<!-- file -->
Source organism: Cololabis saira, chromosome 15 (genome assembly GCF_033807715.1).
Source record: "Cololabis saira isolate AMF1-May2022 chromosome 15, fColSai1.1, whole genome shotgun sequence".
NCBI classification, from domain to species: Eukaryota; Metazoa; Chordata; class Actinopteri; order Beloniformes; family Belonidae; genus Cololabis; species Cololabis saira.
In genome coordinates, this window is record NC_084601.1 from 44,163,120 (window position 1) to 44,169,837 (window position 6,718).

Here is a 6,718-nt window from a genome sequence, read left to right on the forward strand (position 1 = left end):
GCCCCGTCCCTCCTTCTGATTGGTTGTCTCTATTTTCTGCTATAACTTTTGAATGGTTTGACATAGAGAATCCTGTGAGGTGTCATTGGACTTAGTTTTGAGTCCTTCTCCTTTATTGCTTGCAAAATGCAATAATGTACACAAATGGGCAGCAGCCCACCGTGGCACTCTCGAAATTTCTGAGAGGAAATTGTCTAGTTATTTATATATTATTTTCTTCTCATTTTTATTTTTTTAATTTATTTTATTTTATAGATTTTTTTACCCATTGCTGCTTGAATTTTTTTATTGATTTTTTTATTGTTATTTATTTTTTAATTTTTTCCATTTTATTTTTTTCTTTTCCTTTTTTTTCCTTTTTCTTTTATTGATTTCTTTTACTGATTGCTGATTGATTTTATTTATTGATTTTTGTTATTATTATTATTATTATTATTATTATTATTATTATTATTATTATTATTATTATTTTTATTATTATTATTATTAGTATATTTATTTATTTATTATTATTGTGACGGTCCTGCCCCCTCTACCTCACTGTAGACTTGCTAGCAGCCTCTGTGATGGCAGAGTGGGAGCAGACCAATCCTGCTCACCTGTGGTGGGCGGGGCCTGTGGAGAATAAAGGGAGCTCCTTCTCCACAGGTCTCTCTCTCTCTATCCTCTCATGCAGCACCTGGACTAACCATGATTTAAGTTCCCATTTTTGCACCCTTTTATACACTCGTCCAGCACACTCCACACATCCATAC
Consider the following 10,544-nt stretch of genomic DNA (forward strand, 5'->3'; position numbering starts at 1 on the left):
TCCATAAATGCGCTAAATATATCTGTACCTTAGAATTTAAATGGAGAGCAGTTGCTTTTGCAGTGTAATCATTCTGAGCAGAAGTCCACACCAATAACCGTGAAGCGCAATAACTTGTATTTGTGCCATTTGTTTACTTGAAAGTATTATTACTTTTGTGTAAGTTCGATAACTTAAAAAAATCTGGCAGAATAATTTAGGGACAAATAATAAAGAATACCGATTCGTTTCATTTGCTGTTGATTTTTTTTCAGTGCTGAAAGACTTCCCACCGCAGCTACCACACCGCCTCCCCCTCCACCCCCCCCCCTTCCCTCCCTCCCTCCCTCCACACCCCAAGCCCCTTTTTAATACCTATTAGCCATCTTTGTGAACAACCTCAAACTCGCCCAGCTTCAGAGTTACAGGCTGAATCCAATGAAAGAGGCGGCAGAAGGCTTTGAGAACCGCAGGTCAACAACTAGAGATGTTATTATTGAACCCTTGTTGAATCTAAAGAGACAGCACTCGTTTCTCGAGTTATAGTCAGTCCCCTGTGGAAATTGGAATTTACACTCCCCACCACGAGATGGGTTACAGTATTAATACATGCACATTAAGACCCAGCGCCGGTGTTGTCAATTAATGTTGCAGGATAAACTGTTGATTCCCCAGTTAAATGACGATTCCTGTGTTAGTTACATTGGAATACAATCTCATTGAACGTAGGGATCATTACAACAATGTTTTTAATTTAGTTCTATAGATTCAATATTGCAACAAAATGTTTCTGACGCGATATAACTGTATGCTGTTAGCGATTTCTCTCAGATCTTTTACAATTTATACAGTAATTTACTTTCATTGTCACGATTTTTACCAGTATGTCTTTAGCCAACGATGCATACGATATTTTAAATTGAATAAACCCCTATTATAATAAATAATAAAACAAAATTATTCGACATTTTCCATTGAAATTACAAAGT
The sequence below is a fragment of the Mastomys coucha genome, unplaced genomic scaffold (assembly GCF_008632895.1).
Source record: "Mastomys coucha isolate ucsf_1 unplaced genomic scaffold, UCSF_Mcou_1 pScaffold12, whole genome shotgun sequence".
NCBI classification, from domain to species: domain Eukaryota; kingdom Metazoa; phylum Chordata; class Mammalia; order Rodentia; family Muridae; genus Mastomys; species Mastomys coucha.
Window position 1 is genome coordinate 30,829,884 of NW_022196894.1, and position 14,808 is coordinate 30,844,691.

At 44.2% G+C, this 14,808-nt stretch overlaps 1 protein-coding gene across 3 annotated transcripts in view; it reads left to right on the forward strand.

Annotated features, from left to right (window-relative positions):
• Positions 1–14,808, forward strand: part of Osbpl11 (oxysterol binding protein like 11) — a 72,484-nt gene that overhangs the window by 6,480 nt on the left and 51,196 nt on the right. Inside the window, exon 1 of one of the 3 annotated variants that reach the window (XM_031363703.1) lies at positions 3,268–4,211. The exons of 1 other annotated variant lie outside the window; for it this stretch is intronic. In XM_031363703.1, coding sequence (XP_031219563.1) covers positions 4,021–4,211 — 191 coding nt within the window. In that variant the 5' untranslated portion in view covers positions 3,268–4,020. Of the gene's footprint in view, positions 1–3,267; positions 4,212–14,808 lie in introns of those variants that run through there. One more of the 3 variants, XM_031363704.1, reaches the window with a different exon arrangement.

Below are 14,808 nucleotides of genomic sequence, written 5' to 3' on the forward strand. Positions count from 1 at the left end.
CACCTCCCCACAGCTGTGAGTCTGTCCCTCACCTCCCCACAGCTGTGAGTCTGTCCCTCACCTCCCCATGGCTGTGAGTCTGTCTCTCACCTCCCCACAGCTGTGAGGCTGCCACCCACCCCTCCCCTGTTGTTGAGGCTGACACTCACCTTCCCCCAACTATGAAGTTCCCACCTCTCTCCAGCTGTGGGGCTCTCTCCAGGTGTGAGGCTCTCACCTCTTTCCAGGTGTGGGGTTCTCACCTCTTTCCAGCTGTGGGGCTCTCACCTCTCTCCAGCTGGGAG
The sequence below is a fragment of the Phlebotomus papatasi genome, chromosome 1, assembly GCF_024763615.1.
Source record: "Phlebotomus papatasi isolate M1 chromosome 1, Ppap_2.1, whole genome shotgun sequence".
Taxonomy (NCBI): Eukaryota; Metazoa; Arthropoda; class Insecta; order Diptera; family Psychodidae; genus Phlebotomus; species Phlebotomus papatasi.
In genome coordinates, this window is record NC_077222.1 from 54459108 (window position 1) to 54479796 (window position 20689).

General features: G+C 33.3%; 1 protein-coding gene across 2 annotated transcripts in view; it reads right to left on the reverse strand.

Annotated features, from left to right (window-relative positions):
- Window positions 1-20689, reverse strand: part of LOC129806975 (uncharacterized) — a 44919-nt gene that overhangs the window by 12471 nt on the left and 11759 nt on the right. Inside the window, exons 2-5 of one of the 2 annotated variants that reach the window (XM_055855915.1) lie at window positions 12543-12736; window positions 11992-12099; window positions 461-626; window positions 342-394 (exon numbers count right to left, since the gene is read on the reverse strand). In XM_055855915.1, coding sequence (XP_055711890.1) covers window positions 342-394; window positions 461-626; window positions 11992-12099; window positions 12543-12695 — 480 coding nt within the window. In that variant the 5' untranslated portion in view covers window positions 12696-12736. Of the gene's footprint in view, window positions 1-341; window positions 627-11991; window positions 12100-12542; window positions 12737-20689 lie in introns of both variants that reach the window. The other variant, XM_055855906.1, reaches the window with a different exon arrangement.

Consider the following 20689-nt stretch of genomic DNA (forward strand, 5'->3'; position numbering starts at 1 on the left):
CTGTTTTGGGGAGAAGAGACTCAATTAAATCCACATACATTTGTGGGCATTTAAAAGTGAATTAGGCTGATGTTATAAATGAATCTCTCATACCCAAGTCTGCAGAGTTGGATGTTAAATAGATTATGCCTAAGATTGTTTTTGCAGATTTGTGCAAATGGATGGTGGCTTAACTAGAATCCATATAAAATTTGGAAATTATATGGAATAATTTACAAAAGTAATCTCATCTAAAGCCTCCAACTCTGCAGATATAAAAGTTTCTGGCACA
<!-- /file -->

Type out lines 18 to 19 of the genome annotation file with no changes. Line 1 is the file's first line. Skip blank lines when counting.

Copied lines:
The sequence below is a fragment of the Phlebotomus papatasi genome, chromosome 1, assembly GCF_024763615.1.
Source record: "Phlebotomus papatasi isolate M1 chromosome 1, Ppap_2.1, whole genome shotgun sequence".